Posts Tagged ‘Barcelona’

Different tactical systems mean different duties for individual players

October 23rd, 2012 SB Tang No comments

Earlier tonight, I wrote during the second half of the Barcelona v Celtic Champions League group game at the Camp Nou:

Where was Song (Barca’s only nominal holding midfielder) in that 2 v 2 Celtic counter-attack which Wanyama fluffed!?

It was left to poor Xavi to hare back to support the two exposed Barca centre-backs. The man’s got enough on his mind, what with his symphony orchestra conducting duties and all …

In response, a gentleman named Dave Konopka emailed The Guardian to say:

I love how SB Tang apparently thinks that Song “holds” or otherwise plays defense. As a loyal Arsenal fan, I can tell you with absolute certainty that three things will happen whenever Alexandre Song plays. 1) He will play at least one incredibly incisive pass. 2) He will never be in position to break up a counter-attack. 3) He will commit a lot of fouls. This is why Arsenal are playing better defensively after selling Song, even if Arteta is far from a prototypical defensive midfielder.

Unfortunately, The Guardian didn’t have time to publish my response to Mr Konopka so here it is in full:

Dear Mr Konopka

Um, yeah mate, I reckon we’re in agreement — my point was that Song isn’t actually performing his function in this Barca side as the one and only holding midfielder, hence my reference to him as “Barca’s only nominal holding midfielder”.

Arsenal’s tactical system last season and this season is slightly different from Barca’s.

Arsenal typically play a midfield triangle with a deeper-lying two man base (last season it was any two of Arteta, Song, Ramsey, Frimpong or Coquelin) and only one more advanced creative midfielder (this season: Cazorla, Cazorla and, if Cazoral ever gets injured, a life-size cardboard cut-out of Happy Gilmore) supporting their lone striker, so Song could afford to lope forward and play his trade mark scoop passes for Van Persie to volley home. (As a Liverpool fan, Van Persie’s volley at Anfield still gives me cold sweats at night.)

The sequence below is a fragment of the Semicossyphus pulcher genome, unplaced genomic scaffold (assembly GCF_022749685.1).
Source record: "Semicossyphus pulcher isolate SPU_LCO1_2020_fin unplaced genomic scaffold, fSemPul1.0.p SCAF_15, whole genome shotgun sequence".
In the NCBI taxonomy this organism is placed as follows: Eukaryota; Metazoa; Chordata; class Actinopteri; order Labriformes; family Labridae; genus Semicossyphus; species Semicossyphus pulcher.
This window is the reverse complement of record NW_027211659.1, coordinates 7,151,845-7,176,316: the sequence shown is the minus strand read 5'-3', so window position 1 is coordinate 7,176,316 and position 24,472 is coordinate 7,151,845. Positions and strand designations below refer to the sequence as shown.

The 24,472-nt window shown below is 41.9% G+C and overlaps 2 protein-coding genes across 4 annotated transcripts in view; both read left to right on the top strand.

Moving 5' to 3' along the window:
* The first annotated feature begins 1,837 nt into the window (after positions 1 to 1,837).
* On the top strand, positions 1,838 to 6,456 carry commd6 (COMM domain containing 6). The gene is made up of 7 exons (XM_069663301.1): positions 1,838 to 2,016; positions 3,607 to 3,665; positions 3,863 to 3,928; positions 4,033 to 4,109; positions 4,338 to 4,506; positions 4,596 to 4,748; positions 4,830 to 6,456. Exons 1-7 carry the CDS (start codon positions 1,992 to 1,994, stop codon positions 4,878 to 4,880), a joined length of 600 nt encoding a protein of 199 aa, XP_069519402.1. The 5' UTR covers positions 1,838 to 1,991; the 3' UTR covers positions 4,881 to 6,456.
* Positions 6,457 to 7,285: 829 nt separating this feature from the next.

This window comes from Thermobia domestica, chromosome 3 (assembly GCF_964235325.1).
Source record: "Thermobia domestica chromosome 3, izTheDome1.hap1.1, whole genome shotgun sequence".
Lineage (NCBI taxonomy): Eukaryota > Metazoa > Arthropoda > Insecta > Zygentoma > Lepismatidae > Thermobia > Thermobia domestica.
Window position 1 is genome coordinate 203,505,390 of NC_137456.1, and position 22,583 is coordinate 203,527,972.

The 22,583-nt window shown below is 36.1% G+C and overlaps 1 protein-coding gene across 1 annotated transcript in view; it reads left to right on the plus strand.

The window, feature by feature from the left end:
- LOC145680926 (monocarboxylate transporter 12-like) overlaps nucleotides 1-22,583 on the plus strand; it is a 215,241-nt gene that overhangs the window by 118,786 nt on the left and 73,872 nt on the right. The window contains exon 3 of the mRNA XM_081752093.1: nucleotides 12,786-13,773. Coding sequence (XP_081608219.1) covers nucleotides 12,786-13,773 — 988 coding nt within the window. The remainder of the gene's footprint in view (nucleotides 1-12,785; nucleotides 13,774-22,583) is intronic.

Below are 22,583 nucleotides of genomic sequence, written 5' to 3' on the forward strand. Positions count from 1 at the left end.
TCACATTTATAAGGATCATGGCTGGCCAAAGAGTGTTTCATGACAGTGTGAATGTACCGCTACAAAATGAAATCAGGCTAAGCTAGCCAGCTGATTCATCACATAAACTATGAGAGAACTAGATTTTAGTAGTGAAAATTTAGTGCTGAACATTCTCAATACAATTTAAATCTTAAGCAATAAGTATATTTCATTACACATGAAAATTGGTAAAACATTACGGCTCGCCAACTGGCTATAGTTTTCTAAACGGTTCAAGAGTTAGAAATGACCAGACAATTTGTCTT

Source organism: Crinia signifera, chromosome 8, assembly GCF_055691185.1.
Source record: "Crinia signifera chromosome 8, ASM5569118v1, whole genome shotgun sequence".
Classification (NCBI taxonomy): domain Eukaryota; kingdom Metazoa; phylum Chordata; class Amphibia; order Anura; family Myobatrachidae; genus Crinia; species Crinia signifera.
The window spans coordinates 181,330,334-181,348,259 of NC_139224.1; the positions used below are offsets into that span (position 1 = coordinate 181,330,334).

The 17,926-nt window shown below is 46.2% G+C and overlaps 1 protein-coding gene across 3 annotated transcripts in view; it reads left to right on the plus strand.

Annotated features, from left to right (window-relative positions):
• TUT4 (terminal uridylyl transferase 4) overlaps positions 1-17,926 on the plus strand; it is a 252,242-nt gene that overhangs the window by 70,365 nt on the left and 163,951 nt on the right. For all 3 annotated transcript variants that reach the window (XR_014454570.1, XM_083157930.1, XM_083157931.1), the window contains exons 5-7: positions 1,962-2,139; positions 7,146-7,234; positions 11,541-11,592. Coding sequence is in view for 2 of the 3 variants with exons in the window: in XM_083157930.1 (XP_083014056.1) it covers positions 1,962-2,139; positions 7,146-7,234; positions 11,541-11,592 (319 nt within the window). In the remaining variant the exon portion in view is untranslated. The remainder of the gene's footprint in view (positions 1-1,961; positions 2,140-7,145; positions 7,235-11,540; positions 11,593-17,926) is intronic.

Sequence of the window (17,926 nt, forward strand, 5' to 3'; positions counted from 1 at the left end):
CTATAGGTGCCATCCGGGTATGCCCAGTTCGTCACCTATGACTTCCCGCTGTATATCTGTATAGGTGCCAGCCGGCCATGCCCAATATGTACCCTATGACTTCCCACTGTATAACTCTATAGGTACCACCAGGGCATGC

By contrast, at Barca, Song is expected to play centre-back or function as the one and only nominal holding midfielder in their central midfield triangle which typically features two (you know who) playing high.

In short, different tactical systems mean different duties for individual players.



Press roundup: Messi can lead to divorce, Cristiano Ronaldo “greater than Messi,” England looks to the “clásico;” Dani Alves on life and literature

April 9th, 2010 Joaquin Bueno No comments
  • According to Barcelona’s SPORT, the appropriately named Bigboy Cheverevere, a South African football fan rushing back home to watch the Barcelona-Arsenal match, caused quite the spat when he arrived to find his stepsons watching something other than football. The ensuing melee resulted in the channel being changed and the police being called by his wife, Grace, who is intent on divorcing her Messi-obsessed husband.
  • Cristiano Ronaldo has unsurprisingly claimed that he is bigger than Messi. Indeed, he admits, he is not only taller, but wider than him.